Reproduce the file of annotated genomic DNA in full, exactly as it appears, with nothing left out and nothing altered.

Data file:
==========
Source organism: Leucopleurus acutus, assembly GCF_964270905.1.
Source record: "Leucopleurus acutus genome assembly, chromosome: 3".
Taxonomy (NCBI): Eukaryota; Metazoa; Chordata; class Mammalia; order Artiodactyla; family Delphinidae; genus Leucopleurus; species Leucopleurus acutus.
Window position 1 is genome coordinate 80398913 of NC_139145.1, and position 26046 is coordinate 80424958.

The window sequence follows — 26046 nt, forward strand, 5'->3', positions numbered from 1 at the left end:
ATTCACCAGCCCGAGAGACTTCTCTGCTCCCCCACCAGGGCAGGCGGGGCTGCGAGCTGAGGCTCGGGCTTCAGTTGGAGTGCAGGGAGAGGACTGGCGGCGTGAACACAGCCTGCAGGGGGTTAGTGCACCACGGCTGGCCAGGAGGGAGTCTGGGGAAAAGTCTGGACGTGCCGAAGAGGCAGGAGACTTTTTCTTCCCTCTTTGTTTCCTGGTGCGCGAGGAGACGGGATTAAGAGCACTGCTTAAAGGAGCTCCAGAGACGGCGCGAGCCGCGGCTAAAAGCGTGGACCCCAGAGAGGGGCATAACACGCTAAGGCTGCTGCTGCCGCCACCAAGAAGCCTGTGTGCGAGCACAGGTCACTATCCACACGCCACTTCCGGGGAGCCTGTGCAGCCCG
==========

Source organism: Leucopleurus acutus, assembly GCF_964270905.1.
Source record: "Leucopleurus acutus genome assembly, chromosome: 3".
Taxonomy (NCBI): Eukaryota; Metazoa; Chordata; class Mammalia; order Artiodactyla; family Delphinidae; genus Leucopleurus; species Leucopleurus acutus.
Window position 1 is genome coordinate 80398913 of NC_139145.1, and position 26046 is coordinate 80424958.

The window sequence follows — 26046 nt, forward strand, 5'->3', positions numbered from 1 at the left end:
ATTCACCAGCCCGAGAGACTTCTCTGCTCCCCCACCAGGGCAGGCGGGGCTGCGAGCTGAGGCTCGGGCTTCAGTTGGAGTGCAGGGAGAGGACTGGCGGCGTGAACACAGCCTGCAGGGGGTTAGTGCACCACGGCTGGCCAGGAGGGAGTCTGGGGAAAAGTCTGGACGTGCCGAAGAGGCAGGAGACTTTTTCTTCCCTCTTTGTTTCCTGGTGCGCGAGGAGACGGGATTAAGAGCACTGCTTAAAGGAGCTCCAGAGACGGCGCGAGCCGCGGCTAAAAGCGTGGACCCCAGAGAGGGGCATAACACGCTAAGGCTGCTGCTGCCGCCACCAAGAAGCCTGTGTGCGAGCACAGGTCACTATCCACACGCCACTTCCGGGGAGCCTGTGCAGCCCG